• areas of special interest (e.g., favorite occupations, unusual skills, collections)
  • development of friendships
  • development of motor skills
  • emotional development
  • history of onset/recognition of the problems
  • language patterns
  • mood presentation
  • past and present problems in social interaction
  • patterns of attachment of family members
  • self-concept
  • social development

Communication Assessment—


The communication assessment attempts to obtain both quantitative and qualitative information regarding the various aspects of the child's communication skills. It should go beyond the testing of speech and formal language (e.g., vocabulary, articulation, sentence construction, comprehension), which are often areas of strength. The assessment should examine:
  • content, coherence, and contingency of conversation
  • nonliteral language (e.g., humor, metaphor, irony, absurdities)
  • nonverbal forms of communication (e.g., gestures, gaze)
  • pragmatics (e.g., adherence to typical rules of conversation, turn-taking, sensitivity to cues provided by the speaker)
  • prosody of speech (e.g., pitch, melody, volume, stress)

Asperger’s can be diagnosed through several different assessment tools, most of which are targeted toward kids and young adults (e.g., Australian Scale for Asperger's Syndrome, Asperger's Syndrome Diagnostic Scale, Childhood Autism Spectrum Test, Adult Asperger Assessment). Asperger's assessment tests are performed in conjunction with behavioral evaluations and analysis of intake information provided by moms and dads, educators, and the child himself or herself. These assessments help to ensure accuracy in diagnosing Asperger's so that future treatments and accommodations can be implemented.

The Aspergers Comprehensive Handbook
  

COMMENTS:

•    Anonymous said... Getting through a school day without upset at kids teasing......Good day today.
•    Anonymous said... I am new to this site and grateful for it
•    Anonymous said... I ended up going to our Minister of Education to get help for my son as he is well above average in schooling, but because of his behaviour he was close to being suspended and the RBLT said she could not put anything in place as he didn't need it. The Minister got something's put in place, but we ended up changing schools and the RBLT at that school put in a socializing programme for him to teach him how to play with kids, and this was everyday during class time. What a difference it made, he was actually able to be in the playground at breaks.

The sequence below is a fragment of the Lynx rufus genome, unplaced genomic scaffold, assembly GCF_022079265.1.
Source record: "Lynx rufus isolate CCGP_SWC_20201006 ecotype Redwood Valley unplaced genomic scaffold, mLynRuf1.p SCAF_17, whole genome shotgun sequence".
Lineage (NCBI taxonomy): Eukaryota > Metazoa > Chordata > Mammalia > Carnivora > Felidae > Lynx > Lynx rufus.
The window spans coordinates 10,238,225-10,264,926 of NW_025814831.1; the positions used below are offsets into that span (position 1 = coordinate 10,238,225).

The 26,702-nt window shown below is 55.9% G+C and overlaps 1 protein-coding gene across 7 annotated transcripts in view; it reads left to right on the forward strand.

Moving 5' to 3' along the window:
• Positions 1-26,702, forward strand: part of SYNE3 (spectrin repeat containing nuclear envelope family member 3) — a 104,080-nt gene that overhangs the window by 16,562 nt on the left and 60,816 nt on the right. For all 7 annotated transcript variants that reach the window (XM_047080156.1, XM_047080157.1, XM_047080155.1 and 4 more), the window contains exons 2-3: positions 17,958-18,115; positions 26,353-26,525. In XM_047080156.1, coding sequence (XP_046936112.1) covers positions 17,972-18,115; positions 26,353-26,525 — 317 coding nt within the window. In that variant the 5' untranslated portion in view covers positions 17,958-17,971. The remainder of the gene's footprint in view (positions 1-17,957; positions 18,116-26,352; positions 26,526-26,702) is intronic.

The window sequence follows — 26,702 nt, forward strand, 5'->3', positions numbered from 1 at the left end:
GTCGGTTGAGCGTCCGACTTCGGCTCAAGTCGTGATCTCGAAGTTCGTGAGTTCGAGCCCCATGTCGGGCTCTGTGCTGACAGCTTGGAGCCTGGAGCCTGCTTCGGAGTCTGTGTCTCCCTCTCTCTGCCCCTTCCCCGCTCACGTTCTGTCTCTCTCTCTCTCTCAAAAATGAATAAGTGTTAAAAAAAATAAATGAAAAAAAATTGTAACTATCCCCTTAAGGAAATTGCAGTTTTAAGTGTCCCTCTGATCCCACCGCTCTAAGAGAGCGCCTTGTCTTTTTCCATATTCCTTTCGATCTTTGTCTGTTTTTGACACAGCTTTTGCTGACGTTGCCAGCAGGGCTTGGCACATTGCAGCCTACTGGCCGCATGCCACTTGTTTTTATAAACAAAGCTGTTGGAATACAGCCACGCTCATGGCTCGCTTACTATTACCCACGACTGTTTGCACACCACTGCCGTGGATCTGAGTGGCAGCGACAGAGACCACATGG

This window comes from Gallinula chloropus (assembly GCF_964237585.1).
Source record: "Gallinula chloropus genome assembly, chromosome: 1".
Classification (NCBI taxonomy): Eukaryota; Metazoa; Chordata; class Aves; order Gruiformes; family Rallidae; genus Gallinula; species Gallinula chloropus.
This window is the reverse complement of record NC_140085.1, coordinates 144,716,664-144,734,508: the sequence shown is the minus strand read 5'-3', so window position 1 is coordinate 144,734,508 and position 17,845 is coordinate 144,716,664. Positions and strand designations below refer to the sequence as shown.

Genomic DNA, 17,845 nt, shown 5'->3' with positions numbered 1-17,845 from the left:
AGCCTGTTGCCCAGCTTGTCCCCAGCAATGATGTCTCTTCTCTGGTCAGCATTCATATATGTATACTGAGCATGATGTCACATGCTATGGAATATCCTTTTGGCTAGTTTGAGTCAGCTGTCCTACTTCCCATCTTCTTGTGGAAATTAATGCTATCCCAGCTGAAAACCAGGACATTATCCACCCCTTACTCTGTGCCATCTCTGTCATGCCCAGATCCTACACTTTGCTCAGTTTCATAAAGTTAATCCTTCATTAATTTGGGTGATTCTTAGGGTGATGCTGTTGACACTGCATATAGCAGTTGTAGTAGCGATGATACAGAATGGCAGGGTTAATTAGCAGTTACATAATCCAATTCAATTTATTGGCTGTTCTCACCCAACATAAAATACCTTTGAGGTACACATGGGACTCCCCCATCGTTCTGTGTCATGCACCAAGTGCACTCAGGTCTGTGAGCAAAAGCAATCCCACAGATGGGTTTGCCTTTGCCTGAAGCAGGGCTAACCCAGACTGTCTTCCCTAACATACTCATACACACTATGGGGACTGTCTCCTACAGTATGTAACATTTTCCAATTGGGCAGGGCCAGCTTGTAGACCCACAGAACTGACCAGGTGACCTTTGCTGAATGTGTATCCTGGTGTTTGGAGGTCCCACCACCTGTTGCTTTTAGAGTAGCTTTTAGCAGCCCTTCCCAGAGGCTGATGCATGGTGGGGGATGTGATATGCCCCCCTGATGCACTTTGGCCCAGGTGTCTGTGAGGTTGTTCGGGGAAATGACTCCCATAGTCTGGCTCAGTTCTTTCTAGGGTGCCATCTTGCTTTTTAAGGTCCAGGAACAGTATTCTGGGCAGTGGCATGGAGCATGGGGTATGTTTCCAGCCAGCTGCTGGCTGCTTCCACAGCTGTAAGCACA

•    Anonymous said... Just having this epiphany myself this week. I've felt inappropriate thinking of my asperger son as special needs as his physical and intellectual abilities are fine. But when I found myself celebrating with his teacher that my 11 year old was sitting in a chair and doing his schoolwork... I was like yeah, duh, that's kinda special needs.
•    Anonymous said... my 18 year old who has been attending a wonderful exclusionary school for his needs that are increasingly aspergers believes he needs to curse to get past his anger. I don't allow cursing. he wont consider other options also he persevered when he's agitated and that's when I tend to lose my cool. I practice disengagement but fear he feels abandoned and since he's adopted I might be inadvertently hurting him. any thoughts? thank you hope im not out of order here
•    Anonymous said... My son is 3 with aspergers. And too is swearing, we have got most of the bad words out of his temper swearing. Now he only goes too bullshit+t. He says this when angry happy, even today he changed his name to Gordon bullshit+t. For a couple of hours and when I wouldn't say it. He got angry at me for not saying his new name. Its just a dealing mechanism. I also have asperges, and when I am really anxious, or very angry and defensive, I have a truckers mouth as well. Its just all about love and acceptence. He may acknowledge that you don't like it, but it also could be a eternal comfort for his brain too.

Please post your comment below…

4 comments:

Valerie Beachley said...

Thank you for this thorough article. I have my work cut out to fill in the gaps of the assessments that should be done. What I fail to see many times is once the assessments are complete, how to implement the results in a way that really help the child across settings. It would be helpful if you listed the ways of which someone could get these assessments and what professional would be doing the assessment so we could have a term to use for the insurance companies.

lisa embery said...

In the UK they are not testing children for autism properly.ive been pushed away so many times.its been 6 years now with my son and I'm sure he has aspergers.they Don't test anything like what your saying here.dont think there is enough awareness.

lisa embery said...

I don't think that there is enough awareness with the doctors as I've been fighting for 6 years with my son they have done no testing like this with my son

Jackie Van said...

Thank you for this article. I will be emailing it to my son's teacher. He has a great teacher, who "gets" him, and advocates for him. Sadly, it has taken us 3 yrs to get an IEP in place that works for him.

I wish more schools would train lower elementary teachers to spot this, instead of saying "non compliant child".

My child has been rejected by his peers, ridiculed and bullied !!!